Table 1

Optimization parameters for volume optimization

Optimization goalsWeighting
CTVD98 ≥ 700 cGy100
D2 ≤ 1000 cGy for CTVs50
D2 ≤ 1400 cGy for CTVv50
BladderD1cm3 ≤ 500 cGy75
RectumD1cm3 ≤ 300 cGy75
SigmoidD1cm3 ≤ 300 cGy75
BowelD1cm3 ≤ 300 cGy75
Normal tissueD1cm3 ≤ 1000 cGy50
Dwell time objectiveMax. ≤ 250 s for CTVs75
Max. ≤ 300 s for CTVv75
Min. ≥ 1 s75

Plan evaluation

During plan evaluation, dose volume histogram (DVH) parameters of CTVs and CTVv (D98, D95, D50, and D2), bladder (D2cc, V5Gy, and V7Gy), rectum (D2cc, V5Gy, and V7Gy), sigmoid (D2cc, V5Gy, and V7Gy), and small bowel (D2cc, V5Gy, and V7Gy) were noted for a dosimetric comparison of SC-BRT, MC-BRT, and IM-BRT plans. Moreover, the total volume receiving dose equal or greater than 200% of the prescription dose in external body (V200) was reported to evaluate higher dose volumes for all applicator geometries, which may be important for necrosis. Calculated total dwell time in 370 GBq source activity per fraction was also analyzed to evaluate total irradiation time during treatment.

Statistical analysis

All data were recorded and analyzed with Statistical Package for Social Sciences (SPSS) software (version 20, IBM). Descriptive statistics (mean and standard deviation) were calculated, and unpaired Student’s t test was used to assess the relationship between treatment planning parameters of the three different approaches, such as SC-BRT, MC-BRT, and IM-BRT. P-value < 0.05 was considered statistically significant.


Data in Tables 2 and 3 present the quantitative dosimetric comparison of SC-BRT, MC-BRT, and IM-BRT plans created for two different scenarios, including CTVs and CTVv, respectively. The mean CTVs volume was 13.3 cc (range, 9.1-25.9 cc), and the mean CTVv volume was 15.2 cc (range, 10.5-31.3 cc). For the first scenario, the ranges of the mean values for D98, D50, and V200 were within 674.8-676.1 cGy, 843.2-848.1 cGy, and 0.2 cc for all approaches, respectively. However, there was a statistical difference (p = 0.025) regarding D2 value of CTVs between IM-BRT and SC-BRT. In terms of OARs’ sparing, the rectum (V7Gy) and bladder (D2cc and V5Gy) values were all found to be significantly lower in IM-BRT than in SC-BRT (p < 0.036) plans. For the second scenario, IM-BRT provided equivalent D98 value with smaller deviation compared with MC-BRT. However, both IM-BRT and MC-BRT were found to be significantly better than SC-BRT regarding D98 value of CTVv. In terms of OARs sparing, IM-BRT was observed to be significantly better than SC-BRT for the rectum (D2cc, V5Gy, and V7Gy), bladder (D2cc and V7Gy), and small bowel (D2cc, V5Gy, and V7Gy) values. On the other hand, DVH parameters of the sigmoid showed large difference between IM-BRT and SC-BRT plans, but these were not statistically significant, with p-values for D2cc, V5Gy, and V7Gy as 0.09, 0.12, and 0.06, respectively. Similarly, although there were no statistical differences between IM-BRT and MC-BRT in terms of OARs sparing, except for the rectum V7Gy, the mean value of all defined DVH parameters for OARs were found considerably lower in IM-BRT plans than in MC-BRT plans. As illustrated in treatment plans created for a representative case, IM-BRT applicator provided more conformal dose distribution, especially for CTVv, which was not possible with standard MC applicator (Figure 2). In addition to DVH parameters, the total mean dwell time in 370 GBq source activity for SC-BRT, MC-BRT, and IM-BRT plans were found as 317.0 s, 297.8 s, and 330.1 s for CTVs, and 377.8 s, 329.6 s, and 364.6 s for CTVv, respectively (Table 4).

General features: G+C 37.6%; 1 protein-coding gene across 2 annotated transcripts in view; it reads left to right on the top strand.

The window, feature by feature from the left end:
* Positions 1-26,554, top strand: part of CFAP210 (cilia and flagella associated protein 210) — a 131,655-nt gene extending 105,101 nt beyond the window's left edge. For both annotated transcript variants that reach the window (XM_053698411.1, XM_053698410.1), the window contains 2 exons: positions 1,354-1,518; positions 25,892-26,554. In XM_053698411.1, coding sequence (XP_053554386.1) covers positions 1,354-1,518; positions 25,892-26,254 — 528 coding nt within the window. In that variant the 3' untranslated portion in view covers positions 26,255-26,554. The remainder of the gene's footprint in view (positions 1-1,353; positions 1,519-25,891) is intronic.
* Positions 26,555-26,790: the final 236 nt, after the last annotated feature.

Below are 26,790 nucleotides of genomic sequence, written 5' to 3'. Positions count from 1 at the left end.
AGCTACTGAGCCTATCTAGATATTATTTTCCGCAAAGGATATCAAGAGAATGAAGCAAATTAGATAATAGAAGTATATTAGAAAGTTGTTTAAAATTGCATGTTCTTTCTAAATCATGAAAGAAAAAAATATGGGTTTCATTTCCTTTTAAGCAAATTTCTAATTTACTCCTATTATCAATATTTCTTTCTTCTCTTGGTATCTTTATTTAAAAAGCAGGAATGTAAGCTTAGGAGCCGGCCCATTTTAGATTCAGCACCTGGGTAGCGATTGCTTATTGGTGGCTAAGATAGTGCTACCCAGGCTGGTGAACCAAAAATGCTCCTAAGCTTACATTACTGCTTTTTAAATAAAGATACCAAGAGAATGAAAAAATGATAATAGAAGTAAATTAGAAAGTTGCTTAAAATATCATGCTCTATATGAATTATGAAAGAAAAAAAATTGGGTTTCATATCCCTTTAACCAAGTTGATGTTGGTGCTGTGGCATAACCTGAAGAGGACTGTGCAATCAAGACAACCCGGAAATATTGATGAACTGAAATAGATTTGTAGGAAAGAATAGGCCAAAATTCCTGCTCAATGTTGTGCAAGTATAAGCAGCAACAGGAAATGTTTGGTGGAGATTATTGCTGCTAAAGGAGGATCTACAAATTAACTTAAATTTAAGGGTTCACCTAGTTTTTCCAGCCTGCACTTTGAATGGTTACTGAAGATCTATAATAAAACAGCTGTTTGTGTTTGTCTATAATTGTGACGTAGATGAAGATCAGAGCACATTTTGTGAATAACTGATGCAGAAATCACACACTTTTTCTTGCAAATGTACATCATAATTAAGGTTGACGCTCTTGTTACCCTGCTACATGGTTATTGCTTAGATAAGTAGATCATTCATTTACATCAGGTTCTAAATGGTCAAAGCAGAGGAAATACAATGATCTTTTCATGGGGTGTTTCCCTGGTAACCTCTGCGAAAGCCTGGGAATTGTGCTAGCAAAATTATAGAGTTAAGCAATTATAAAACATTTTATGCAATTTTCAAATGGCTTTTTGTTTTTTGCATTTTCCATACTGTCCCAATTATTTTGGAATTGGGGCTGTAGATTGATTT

Table 2